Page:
allow employees 24 hours of leave in any 12-month period to
accompany a son, daughter, or elderly relative to medical,
dental, or nursing home interview appointments.
Minnesota. Employers with 21 or more persons at least
one site must permit an employee who is a natural or adoptive
parent to take up to six weeks' leave in connection with the
birth or adoption of a child. An employee may also use personal
sick leave benefits for absences due to illness or injury to the
employee's child on the same terms the employee is able to use
sick leave benefits for the employee's own illness or injury.
Employers with one or more employees must permit up to 40 hours
of paid leave to donate bone marrow.
New York. Employers with 20 or more employees at one
site must permit a leave of up to 24 work hours to donate bone
Oregon. Oregon's family leave law applies only to
employers that employ 25 or more persons in the state. Eligible
employees are entitled to 12 weeks of unpaid leave within any
one-year period. In addition, female employees may take a total
of 12 weeks of leave within any one-year period for an illness,
injury, or condition related to pregnancy or childbirth that
disables the employee from performing any available job duties
offered by the employer. An employee who takes 12 weeks of
family leave within a one-year period for the birth of a child,
adoption of a child under 18, or placement of a foster child
under 18 may also take up to an additional 12 weeks of leave to
care for a child of the employee who, though not suffering from
a serious health condition, has an illness, injury, or condition
that requires home care. Leave may also be taken (1) to care for
a family member with a serious health condition or (2) to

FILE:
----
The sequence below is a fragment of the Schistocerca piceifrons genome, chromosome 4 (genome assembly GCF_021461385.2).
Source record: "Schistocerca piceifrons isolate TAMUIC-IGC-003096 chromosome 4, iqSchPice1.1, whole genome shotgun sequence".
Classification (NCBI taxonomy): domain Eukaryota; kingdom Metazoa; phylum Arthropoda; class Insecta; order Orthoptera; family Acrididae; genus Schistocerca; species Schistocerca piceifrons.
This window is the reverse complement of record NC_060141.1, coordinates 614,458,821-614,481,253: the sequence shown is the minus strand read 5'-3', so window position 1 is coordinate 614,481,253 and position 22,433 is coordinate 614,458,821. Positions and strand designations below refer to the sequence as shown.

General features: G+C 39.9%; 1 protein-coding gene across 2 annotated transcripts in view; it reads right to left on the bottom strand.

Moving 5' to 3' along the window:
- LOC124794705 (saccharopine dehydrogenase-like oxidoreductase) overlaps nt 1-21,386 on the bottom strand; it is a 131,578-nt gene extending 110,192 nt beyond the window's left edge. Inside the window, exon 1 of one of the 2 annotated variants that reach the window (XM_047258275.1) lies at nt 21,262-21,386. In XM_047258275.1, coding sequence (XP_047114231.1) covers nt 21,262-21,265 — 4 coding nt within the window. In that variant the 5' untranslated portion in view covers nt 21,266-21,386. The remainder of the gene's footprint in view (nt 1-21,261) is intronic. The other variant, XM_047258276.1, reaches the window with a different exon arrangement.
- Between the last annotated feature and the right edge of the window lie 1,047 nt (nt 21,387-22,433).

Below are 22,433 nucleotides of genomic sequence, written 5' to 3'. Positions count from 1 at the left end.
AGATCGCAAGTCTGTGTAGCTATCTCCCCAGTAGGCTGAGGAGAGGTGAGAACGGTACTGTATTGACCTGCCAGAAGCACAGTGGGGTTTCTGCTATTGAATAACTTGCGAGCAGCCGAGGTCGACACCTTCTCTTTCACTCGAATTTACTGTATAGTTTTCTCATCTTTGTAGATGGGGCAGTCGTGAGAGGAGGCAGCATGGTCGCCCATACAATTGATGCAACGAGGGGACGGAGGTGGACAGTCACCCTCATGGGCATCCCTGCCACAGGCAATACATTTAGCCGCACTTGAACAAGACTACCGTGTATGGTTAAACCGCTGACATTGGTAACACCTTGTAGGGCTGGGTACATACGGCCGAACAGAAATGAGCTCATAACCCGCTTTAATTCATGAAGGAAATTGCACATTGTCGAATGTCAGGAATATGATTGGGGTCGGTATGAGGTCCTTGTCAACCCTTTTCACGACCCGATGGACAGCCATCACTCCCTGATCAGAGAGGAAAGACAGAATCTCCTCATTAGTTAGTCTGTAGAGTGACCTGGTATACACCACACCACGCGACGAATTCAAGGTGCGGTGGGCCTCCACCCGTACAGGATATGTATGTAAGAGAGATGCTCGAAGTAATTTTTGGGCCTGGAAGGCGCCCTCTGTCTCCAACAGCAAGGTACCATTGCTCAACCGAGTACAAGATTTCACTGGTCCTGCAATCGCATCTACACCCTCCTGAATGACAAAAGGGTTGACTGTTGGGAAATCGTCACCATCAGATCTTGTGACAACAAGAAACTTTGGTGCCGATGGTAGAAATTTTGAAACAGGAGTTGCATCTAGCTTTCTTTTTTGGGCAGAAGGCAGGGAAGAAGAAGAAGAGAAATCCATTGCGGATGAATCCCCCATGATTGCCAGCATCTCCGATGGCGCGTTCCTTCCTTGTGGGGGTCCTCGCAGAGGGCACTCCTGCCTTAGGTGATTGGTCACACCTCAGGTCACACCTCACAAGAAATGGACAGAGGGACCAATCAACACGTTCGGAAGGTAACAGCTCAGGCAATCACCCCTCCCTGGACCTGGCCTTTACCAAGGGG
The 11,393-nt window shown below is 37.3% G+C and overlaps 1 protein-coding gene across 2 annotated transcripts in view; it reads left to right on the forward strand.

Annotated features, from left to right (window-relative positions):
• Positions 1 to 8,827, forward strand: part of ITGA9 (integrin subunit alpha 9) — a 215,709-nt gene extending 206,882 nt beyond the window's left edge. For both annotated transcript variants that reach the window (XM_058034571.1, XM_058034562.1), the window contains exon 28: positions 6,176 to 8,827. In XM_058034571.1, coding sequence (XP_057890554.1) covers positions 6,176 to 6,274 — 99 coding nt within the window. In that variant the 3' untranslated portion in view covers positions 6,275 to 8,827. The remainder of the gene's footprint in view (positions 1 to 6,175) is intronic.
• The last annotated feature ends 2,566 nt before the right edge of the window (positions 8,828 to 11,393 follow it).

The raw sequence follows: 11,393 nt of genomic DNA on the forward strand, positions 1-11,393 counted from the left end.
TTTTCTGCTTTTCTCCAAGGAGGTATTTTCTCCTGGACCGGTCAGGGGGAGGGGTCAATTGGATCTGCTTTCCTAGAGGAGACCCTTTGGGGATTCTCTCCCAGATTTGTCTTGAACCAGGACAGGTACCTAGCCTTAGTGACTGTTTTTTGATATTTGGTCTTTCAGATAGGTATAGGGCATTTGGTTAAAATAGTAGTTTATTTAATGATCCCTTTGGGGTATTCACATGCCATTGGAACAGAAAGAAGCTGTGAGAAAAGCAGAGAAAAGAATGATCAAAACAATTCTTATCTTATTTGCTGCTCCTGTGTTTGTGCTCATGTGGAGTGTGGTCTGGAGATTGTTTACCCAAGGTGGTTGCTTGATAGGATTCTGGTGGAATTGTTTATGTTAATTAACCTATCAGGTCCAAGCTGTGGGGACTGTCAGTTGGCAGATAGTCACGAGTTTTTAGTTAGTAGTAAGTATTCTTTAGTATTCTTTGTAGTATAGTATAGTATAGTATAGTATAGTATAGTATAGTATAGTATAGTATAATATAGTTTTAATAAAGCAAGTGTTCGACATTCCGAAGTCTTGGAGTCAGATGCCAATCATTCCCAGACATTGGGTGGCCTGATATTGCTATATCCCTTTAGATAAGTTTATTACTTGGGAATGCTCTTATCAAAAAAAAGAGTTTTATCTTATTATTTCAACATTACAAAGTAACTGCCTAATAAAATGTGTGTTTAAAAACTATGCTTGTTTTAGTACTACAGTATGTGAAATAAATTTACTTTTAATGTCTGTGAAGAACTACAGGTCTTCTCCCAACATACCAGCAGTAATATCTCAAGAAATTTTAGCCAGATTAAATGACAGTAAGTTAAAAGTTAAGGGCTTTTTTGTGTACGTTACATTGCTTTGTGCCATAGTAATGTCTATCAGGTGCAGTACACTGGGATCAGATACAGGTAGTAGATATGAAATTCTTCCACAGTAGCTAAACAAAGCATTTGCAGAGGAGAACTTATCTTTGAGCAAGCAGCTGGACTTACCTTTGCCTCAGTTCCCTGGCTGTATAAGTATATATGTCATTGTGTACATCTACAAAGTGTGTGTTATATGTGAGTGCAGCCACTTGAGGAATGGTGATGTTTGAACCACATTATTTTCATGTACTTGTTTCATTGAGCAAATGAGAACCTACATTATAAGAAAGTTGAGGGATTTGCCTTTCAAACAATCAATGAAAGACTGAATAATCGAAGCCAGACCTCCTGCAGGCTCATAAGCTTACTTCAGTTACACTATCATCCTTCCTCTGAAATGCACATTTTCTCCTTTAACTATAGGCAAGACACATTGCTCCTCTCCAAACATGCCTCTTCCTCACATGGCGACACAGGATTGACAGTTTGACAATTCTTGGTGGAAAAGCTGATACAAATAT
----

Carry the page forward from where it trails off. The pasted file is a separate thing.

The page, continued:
recover from or seek treatment for a serious health condition of
the employee that renders the employee unable to perform at
least one of the essential functions of the employee's regular
position. Employers with one or more employees must allow up to
40 hours of leave to donate bone marrow.
South Carolina. Employers with at least 20 employees
at one site must allow up to 40 hours of paid leave to an
employee donating bone marrow.
Vermont. Vermont's parental leave law covers employers
of 10 and its medical leave law covers employers of 15 or more.
Covered employers must allow eligible employees to take up to 12
weeks during any 12-month period for unpaid parental or medical
leave. Parental leave may be taken following the birth of the
employee's child or within a year following the initial
placement of a child 16 years of age or younger with the
employee for adoption. Medical leave may be taken for the
serious illness of the employee or the serious illness of the
employee's child, stepchild or ward (living with the employee),
foster child, parent, spouse, or parent of the employee's
spouse. Also, employees may take unpaid leave of up to four
hours in any 30-day period or up to 24 hours in any 12-month
period to accompany a child or parent to medical, dental, or
other professional appointments.
Washington. Any employee is entitled to 12 workweeks
of family leave during any 24-month period to: (1) care for a
newborn child or adopted child of the employee who is under the
age of six at the time of placement for adoption; or (2) care
for a child under 18 years old of the employee who has a
terminal health condition. Family leave may be taken on a
reduced leave schedule subject to the approval of the employer.
An employer must allow an employee to use the employee's accrued
sick leave to care for a child of the employee under the age of
18 with a health condition that requires treatment or
Some states require specific benefits for maternity,
adoption, or parental leave situations.
While you may not be large enough to be required to provide
medical or family leave under a state or federal law, you may
choose to give employees some type of leave for these
situations. You may choose to offer employees vacation
time or personal